An open letter to the citizens and governments of the Philippines, Malaysia, Brunei, Indonesia and Vietnam regarding the sovereignty dispute in the South China Sea(1)
From the South East Asian Sea Foundation(2) – http://www.seasfoundation.org
The South China Sea is bordered by the Philippines, Malaysia, Brunei, Indonesia, Vietnam and China. This Sea is vital to these countries’ economies, transportation and security. In the wider context, the South China Sea is one of the most important maritime routes in the world; it is vital to the economic prosperity of South East Asia, Japan, Korea, Taiwan and all important trading nations. Therefore, the South China Sea dispute is a concern to us all.Among the parties to the dispute, China stands out as by far the biggest threat to all countries. Firstly, while most conflicting claims of sovereignty are over small islands, reefs and rocks, China is unique in claiming virtually the whole South China Sea. Secondly, China’s military is the largest by far and is also undergoing the fastest build-up in the region. Thirdly, China is unique among the protagonists in having a history of using force to seize disputed islands from other nations.
China’s claim in the South China Sea is comparable to a claim by one person to all the oxygen in the air. Not only is this claim illegal and unfair, but if it is realized, South East Asia can be dominated and nations that need to traverse through the South China Sea can be choked in times of conflict.
It is therefore vital that the South China Sea is not turned into China’s territory or into China’s lake. The Philippines, Malaysia, Brunei, Indonesia, Vietnam, ASEAN, China and all nations in the world have rights in this international Sea according to the United Nations Convention on the Law of the Sea (UNCLOS). The Philippines, Malaysia, Brunei, Indonesia, Vietnam, ASEAN and other concerned nations must work together to safeguard these rights against China’s unjust ambitions.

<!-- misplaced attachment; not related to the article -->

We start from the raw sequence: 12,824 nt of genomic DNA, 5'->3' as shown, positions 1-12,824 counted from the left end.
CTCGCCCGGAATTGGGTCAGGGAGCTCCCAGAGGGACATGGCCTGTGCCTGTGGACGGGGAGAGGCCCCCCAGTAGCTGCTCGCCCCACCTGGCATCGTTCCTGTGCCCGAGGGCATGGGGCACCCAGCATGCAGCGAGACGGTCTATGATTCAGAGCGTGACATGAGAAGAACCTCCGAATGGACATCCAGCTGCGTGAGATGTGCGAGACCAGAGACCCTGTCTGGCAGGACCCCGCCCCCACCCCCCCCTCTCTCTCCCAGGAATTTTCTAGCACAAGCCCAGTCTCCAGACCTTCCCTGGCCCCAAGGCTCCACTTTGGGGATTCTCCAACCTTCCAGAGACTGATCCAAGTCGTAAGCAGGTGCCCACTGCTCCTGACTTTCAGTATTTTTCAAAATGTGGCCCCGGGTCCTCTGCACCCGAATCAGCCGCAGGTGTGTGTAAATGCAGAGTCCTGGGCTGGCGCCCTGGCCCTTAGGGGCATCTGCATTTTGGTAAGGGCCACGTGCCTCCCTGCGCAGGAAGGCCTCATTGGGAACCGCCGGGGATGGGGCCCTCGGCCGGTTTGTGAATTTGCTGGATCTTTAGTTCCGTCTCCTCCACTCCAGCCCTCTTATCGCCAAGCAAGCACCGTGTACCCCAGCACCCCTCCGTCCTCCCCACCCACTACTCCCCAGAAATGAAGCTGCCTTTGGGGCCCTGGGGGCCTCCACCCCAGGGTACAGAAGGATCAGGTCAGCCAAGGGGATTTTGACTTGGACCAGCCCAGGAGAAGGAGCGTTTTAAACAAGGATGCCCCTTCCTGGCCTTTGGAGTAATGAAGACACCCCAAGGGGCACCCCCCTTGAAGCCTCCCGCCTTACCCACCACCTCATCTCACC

Map caption: Illustration of the allocation of exclusive economic zones based on UNCLOS. Continental shelves are allocated based on similar principles. China’s claim is shown for contrast. The 12-nautical-mile territorial waters of the Paracels, Spratlys and Scarborough Shoal are excluded from this allocation, pending a settlement of the sovereignty disputes over these features.
We propose that the citizens and governments of the Philippines, Malaysia, Brunei, Indonesia and Vietnam put aside differences and work together towards a solution based on the following principles, which are based on UNCLOS. We call on other concerned nations promote and support such a solution.
1. The South China Sea features, e.g., islands, reefs and rocks, that are not naturally above high tide are not entitled to territorial waters, exclusive economic zones or continental shelf.
2. Each disputed feature that is naturally above high tide is entitled to 12 nautical miles of territorial waters but no exclusive economic zone or continental shelf beyond 12 nautical miles. The country that is eventually deemed to have sovereignty over a disputed feature shall also have sovereignty over the territorial waters around that feature but cannot use it to claim an exclusive economic zone or continental shelf beyond 12 nautical miles.
3. The area of the South China Sea outside the territorial waters of the disputed features shall be allocated as territorial waters (subject to UNCLOS Part II), exclusive economic zones (subject to UNCLOS Part V) and continental shelf (subject to UNCLOS Part VI) belonging to China, the Philippines, Malaysia, Brunei, Indonesia and Vietnam.
4. The baselines used in the above allocation shall conform to UNCLOS (Articles 5, 6, 7 and, in the case of the Philippines and Indonesia only, Article 47).
5. Where there are disputes due to overlapping maritime zones, the disputes shall be resolved equitably and with results consistent with international law.
6. The rights of other nations as granted by UNCLOS shall be guaranteed.
The disputed features, namely, the Spratlys, the Paracels and Scarborough Shoal are not entitled to exclusive economic zones or continental shelf. Thus, the allocation of exclusive economic zones and continental shelf does not depend on the question of sovereignty over the disputed features, and this allocation can be achieved even while the question of sovereignty is unresolved. This will safeguard the rights and security of the Philippines, Malaysia, Brunei, Indonesia, Vietnam and of all other nations.
If the Philippines, Malaysia, Brunei, Indonesia and Vietnam continue to pursue their individual claims without support from each other or from the international community, the South China Sea will eventually be turned into China’s territory or, at least, China’s lake. The best chance these countries have to prevent this is by speaking with a common voice on the international stage, working together on the basis of fairness for all and in accordance with UNCLOS, supporting each other, and being supported by the international community.
(1) This article was published on The Manila Times, Monday 17 November, 2008.
(2) The South East Asian Sea Foundation is a private organization funded by ASEAN nationals around the world. The view expressed herein should not be taken in any way to reflect the official opinion of ASEAN countries.